6 A survey (the "Isaksen Survey") of the site, conducted by a licensed land surveyor, was included in the Permit application materials submitted to the Department in 2002 (see Exh. 7, at 9). The Isaksen Survey depicts, among other things, the site boundaries and topography as well as the location of the Martino residence and the pathway to the beach as it existed on April 29, 2002. Both Department staff and respondents' tidal wetlands expert relied upon by the Isaksen Survey, along with other information, to make their respective determinations regarding the Department's jurisdiction at the site (see Tr, at 157-59, 230).
7 At the time of the 2002 application for the tidal wetlands permit, both the applicant and Department staff referred to the slope as a bluff. The application materials for the Permit repeatedly refer to the entire slope as a "bluff" (see Exh. 7, at 2 [project description notes clearing for the path will be done "along face of bluff"], 3 [states "Mr. Martino has cleared a ± 4' x 350' path along the bluff to the beach"] and 9 [the Isaksen Survey refers to the path on the slope as the "TRAIL DOWN BLUFF TO BEACH"] [capitalization in original]) and the Department issued Permit contains conditions premised upon the determination that the entire slope at the site constitutes a bluff (see Exh. 4 [page four of the Permit, Special Condition 2 (prohibiting the alteration of "the existing grade of the bluff or hill") and Special Condition 4 (prohibiting unauthorized clearing or trimming of vegetation "within 300' of the tidal wetland boundary")]).
8 See Exh. 16-A.
9 Although not directly relevant to the facts presented here, 6 NYCRR 661.4(b)(1)(ii) provides additional support for the determination that the gully does not limit the extent of the adjacent area at the site. For a fabricated structure, such as a road or bulkhead, to serve as a limitation on the extent of a tidal wetland adjacent area, it must run generally parallel to the tidal wetland boundary for a minimum of 100 feet (see id.). Here, the gully feature runs generally perpendicular to the tidal wetland boundary. Accordingly, had the gully been a fabricated structure, it could not be relied upon to limit the extent of the adjacent area. Moreover, it is reasonable to infer that the gully will tend to gather water during rain events and conduct that water, together with whatever sediments or other materials or pollutants it may contain, down to the tidal wetland. Fabricated structures running parallel to tidal wetlands generally tend to sever the connection between portions of the adjacent area and the tidal wetland. The gully at the site cannot be said to serve that function.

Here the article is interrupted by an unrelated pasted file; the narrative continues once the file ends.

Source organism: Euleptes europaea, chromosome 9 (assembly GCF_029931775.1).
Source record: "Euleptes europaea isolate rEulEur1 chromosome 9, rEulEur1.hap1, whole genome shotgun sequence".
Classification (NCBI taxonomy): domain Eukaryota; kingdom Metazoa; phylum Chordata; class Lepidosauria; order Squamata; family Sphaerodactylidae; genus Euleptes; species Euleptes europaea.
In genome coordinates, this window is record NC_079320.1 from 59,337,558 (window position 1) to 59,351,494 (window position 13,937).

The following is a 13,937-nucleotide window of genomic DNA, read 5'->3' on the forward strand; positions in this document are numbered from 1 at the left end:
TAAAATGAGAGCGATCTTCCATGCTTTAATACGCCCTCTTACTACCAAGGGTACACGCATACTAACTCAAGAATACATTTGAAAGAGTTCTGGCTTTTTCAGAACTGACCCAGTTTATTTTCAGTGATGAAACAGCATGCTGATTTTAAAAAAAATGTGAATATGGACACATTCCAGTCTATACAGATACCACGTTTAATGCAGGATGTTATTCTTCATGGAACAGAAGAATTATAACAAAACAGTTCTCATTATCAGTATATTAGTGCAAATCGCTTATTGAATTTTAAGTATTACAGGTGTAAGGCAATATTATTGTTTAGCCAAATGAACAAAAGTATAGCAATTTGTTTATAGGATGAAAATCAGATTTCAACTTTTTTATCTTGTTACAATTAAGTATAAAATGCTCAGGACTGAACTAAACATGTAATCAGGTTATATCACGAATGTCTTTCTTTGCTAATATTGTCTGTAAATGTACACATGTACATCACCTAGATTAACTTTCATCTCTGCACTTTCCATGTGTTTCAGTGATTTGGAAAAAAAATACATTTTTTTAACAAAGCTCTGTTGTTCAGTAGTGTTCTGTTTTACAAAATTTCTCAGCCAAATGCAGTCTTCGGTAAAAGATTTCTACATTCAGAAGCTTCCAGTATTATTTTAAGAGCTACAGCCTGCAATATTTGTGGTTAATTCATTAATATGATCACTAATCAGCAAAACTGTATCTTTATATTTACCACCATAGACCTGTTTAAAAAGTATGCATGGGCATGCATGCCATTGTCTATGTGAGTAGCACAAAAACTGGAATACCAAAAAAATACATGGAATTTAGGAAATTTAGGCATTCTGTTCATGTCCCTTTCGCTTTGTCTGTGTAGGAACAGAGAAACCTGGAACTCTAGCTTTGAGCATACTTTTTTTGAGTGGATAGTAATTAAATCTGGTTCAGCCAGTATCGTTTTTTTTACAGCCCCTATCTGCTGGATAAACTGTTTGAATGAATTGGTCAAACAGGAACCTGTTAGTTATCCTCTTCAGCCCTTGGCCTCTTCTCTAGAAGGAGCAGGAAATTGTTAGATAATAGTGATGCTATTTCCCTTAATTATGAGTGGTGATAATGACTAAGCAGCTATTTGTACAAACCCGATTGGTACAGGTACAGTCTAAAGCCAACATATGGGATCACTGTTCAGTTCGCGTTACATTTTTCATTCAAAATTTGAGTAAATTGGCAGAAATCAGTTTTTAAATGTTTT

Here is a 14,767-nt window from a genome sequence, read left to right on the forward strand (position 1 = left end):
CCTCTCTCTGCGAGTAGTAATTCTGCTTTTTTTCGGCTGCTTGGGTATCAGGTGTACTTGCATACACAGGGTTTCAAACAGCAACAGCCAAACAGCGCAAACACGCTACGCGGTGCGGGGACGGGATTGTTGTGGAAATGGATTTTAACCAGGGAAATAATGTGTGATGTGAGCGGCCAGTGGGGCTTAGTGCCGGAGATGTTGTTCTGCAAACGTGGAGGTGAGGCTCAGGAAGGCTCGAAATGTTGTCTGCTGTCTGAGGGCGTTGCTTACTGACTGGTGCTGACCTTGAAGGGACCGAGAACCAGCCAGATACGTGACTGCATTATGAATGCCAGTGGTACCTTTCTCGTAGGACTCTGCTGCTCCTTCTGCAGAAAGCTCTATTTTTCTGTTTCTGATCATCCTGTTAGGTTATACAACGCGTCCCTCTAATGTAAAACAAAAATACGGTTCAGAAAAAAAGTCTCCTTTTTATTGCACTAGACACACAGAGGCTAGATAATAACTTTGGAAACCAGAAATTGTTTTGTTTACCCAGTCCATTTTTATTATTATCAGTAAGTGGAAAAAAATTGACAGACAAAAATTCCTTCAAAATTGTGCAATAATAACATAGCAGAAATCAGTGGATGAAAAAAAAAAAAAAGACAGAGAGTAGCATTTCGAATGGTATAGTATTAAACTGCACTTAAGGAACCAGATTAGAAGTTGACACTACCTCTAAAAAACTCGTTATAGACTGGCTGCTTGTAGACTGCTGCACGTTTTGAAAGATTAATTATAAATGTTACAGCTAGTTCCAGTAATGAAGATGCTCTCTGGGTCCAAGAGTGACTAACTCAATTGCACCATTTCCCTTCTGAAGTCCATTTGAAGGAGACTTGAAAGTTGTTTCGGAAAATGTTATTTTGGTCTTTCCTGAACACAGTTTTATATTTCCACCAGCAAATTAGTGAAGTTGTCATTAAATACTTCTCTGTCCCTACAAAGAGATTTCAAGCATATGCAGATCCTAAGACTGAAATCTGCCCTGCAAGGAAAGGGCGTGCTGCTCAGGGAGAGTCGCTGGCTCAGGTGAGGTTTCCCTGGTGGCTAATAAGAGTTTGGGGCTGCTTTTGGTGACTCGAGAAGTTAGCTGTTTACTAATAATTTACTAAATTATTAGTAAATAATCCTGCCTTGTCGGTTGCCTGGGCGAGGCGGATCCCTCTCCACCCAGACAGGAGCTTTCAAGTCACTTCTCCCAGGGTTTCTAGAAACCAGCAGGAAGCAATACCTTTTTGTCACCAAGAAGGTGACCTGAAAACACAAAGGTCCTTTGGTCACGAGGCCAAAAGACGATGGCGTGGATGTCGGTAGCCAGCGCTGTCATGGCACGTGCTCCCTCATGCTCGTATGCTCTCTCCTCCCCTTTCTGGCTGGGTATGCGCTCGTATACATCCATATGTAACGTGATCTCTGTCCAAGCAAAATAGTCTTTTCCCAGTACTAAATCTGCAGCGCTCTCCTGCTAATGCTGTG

10 Testimony concerning respondent Caruso's activities at the site was very limited. Gina Fanelli testified, without elaboration, that respondent Caruso "told [her] his name, company information and the address of the company" (Tr, at 85). Ms. Fanelli also testified that respondent Caruso was "present at the site walking around" and "appeared to be the supervisor of several workers" (id.).
11 In accordance with "Item B" on page two of the Permit, a permittee's independent contractors "shall be subject to the same sanctions for violations of the Environmental Conservation Law as those prescribed for the permittee" (see Exh. 4).